I remember about 10 years ago there was a major retailer (I'm thinking it was Sam's Club) that would let you buy "shares" of gasoline and lock in a price-per-gallon. The thinking was that you could lock in the price of gas at a lower price, and save money when the price of gas increased. I don't think that plan is around any longer, but it's too bad there isn't something similar around for groceries.

I have noticed that over the past year or so, the cost of basic food items has skyrocketed. I used to be able to buy a gallon of whole milk for $2.73, whole chicken for about 49 cents a pound and canned veggies were 3 for 99 cents. Now, milk is $4.00 a gallon, chicken is more than a dollar a pound and canned vegetables are about 69 cents a can.

Farm industry analysts are blaming a couple of different factors for the dramatic price increases: rising fuel costs and drought conditions in some parts of the U.S. Higher temperatures result in lower vegetable yields, cows produce less milk and that leads to higher prices. As more corn is being diverted to ethanol production to produce a more environmentally-friendly fuel, the cost of livestock feed is increasing, which leads to higher beef and chicken prices. I guess we can blame global warming for the high cost of food at the grocery store.

The U.S. Department of Agriculture acknowledges that the price increases at the grocery store are higher than normal. Food prices normally do increase about 2 percent a year. This year, they have increased about 4 percent.

My family has had to increase its food budget to keep keep pace with the rising prices. We used to spend about $100-$125 every two weeks for a family of four. We now pay about $200 every two weeks for groceries. Still, we try to shop smart in order to save money, and we buy items that can be used for several meals to help us stretch our food dollar. There are many tips on saving money on your grocery bill in my post Groceries on the Cheap.

Lately, we have started eating more meatless dishes, or dishes which require smaller amounts of meat. With these dishes, meat is more of a seasoning than it is a main course. For example, we have started eating more beans-and-rice dishes. Both can be purchases in bulk, and the price of each is still relatively low. It helps that my wife is a great cook. Last night, we had red beans and rice, and it was delicious.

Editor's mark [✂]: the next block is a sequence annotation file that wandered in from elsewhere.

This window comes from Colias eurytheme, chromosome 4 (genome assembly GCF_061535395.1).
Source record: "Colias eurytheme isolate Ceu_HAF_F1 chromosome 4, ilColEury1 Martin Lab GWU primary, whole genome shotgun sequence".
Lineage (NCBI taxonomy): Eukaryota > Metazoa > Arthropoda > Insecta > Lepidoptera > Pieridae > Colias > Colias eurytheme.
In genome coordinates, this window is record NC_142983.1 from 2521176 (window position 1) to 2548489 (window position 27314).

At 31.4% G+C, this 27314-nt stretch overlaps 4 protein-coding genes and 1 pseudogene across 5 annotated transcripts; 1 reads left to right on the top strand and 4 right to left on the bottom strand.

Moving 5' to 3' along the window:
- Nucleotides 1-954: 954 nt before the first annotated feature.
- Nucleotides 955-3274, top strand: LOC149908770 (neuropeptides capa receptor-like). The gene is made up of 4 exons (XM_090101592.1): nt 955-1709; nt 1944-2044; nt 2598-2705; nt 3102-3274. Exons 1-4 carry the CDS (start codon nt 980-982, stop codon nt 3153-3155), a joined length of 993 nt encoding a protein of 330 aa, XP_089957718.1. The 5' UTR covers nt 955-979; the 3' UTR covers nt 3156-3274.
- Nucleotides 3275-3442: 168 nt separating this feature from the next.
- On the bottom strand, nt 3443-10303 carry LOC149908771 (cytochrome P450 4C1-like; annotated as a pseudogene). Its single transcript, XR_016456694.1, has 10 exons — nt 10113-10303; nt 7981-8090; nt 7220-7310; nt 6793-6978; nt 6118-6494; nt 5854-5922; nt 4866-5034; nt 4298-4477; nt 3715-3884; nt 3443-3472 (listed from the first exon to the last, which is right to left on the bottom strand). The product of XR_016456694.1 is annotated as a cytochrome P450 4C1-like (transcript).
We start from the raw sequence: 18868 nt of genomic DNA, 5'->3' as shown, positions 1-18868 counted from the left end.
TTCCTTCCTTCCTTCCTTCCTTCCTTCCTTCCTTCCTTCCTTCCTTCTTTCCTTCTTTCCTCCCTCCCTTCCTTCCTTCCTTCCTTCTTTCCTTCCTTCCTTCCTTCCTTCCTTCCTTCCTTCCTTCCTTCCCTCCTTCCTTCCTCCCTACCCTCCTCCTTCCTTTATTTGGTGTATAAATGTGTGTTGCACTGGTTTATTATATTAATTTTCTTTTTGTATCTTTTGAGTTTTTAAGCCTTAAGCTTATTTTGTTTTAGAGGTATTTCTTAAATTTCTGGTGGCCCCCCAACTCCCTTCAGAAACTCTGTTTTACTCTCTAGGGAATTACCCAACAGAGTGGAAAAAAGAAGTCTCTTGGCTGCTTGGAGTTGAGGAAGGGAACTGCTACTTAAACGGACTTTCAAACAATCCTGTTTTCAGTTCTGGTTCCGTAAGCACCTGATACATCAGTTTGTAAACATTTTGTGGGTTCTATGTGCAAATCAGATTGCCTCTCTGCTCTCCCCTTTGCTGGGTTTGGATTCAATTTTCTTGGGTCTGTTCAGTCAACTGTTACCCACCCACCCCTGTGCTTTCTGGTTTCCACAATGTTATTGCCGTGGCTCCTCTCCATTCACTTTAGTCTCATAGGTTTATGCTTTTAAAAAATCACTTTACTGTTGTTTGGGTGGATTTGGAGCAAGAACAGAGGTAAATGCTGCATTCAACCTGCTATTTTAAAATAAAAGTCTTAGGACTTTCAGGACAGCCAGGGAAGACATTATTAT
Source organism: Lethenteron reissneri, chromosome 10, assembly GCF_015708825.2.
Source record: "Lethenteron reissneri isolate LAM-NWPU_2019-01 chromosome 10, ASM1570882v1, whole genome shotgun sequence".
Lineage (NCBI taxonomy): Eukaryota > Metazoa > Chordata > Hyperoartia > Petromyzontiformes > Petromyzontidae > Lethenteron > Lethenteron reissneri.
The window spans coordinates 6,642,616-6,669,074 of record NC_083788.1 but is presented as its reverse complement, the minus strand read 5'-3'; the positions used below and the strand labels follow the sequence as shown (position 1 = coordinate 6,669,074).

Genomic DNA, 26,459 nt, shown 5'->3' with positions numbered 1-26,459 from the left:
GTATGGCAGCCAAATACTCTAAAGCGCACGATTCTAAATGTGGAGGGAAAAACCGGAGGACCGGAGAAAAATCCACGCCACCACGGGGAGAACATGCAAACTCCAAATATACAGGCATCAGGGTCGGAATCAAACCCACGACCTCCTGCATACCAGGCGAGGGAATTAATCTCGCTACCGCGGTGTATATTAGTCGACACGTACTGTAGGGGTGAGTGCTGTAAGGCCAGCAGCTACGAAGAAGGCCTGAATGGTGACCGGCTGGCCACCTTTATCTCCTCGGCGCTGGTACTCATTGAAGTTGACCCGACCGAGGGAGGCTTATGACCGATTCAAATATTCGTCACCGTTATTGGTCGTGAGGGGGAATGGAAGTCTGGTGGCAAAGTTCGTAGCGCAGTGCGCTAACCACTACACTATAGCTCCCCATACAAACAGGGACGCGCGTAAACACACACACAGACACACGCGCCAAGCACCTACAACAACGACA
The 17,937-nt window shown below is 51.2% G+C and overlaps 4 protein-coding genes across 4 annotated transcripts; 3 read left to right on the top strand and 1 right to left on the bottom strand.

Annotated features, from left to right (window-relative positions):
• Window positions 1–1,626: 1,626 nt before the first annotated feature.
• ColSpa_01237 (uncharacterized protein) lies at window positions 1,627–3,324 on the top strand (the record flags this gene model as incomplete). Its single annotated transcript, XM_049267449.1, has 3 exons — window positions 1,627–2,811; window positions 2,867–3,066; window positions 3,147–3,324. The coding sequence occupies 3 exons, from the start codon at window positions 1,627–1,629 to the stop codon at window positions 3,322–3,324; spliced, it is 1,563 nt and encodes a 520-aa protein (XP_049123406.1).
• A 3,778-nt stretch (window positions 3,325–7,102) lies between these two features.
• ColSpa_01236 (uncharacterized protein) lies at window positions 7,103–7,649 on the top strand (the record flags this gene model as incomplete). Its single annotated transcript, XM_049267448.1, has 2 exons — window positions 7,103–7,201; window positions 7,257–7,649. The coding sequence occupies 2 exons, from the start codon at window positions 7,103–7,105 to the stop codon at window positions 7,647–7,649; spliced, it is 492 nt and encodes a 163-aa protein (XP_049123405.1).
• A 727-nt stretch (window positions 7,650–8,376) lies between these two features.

We also purchase powdered milk. We use the powdered milk for cooking and baking, and reserve the gallons of liquid milk we purchase for drinking and breakfast cereal. A lot of people don't like the taste of powdered milk, but when you use it for baking and cooking nobody can tell the difference.

We occasionally bake our own bread, thanks to a bread machine we received as a Christmas gift a few years ago. I don't know that we necessarily save a lot of money by baking our own, but we do save money on gas when we don't have to drive to the grocery store just to buy a loaf of store-bought bread. I know the homemade stuff certainly tastes better.

Processed foods, such as convenience foods in boxes, mixes and the frozen food section of the store always cost more. It takes a little more time, but try to cook more dishes from scratch using basic ingredients. It really does help us save a lot of money. Also, when you shop the grocery store, hit the perimeter (the outermost aisles of the store) first. These areas include fresh produce, dairy and meats. These are the basic staples you need on your grocery list and they are also the aisles which contain the "healthier" foods. The innermost aisles of the grocery store contain the convenience items such as cake mixes, Hamburger Helper, cookies, crackers, soda, etc. which cost more and will run up your food bill with unnecessary expenses.

You may not be able to do much about rising prices at the grocery store, but with a little pre-planning and smart shopping, you can do more to stretch your food dollar.


  1. Anonymous // March 7, 2009 at 5:14 PM  

    I too have noticed an increase in cost of groceries....I've always been a frugal shopper and am still able to get some awesome deals. I make it a point to hit the grocery store early in the morning and purchase 90% of my meats at 50% off. (expiry date on that day or the day before). I've been able to save considerably by doing this. On a good day I'm also able to get veggies at 50% aswell. Peppers can be chopped and frozen for sauces etc. Broccoli, cauliflower, carrots can be steamed/blanched and frozen aswell. It's well worth the few extra minutes it takes. Having a food sealer (which I bought at a second hand store) has been a really good investment. It also allows me to portion when I buy bulk. There are still some deals out there just keep looking.

Related Posts with Thumbnails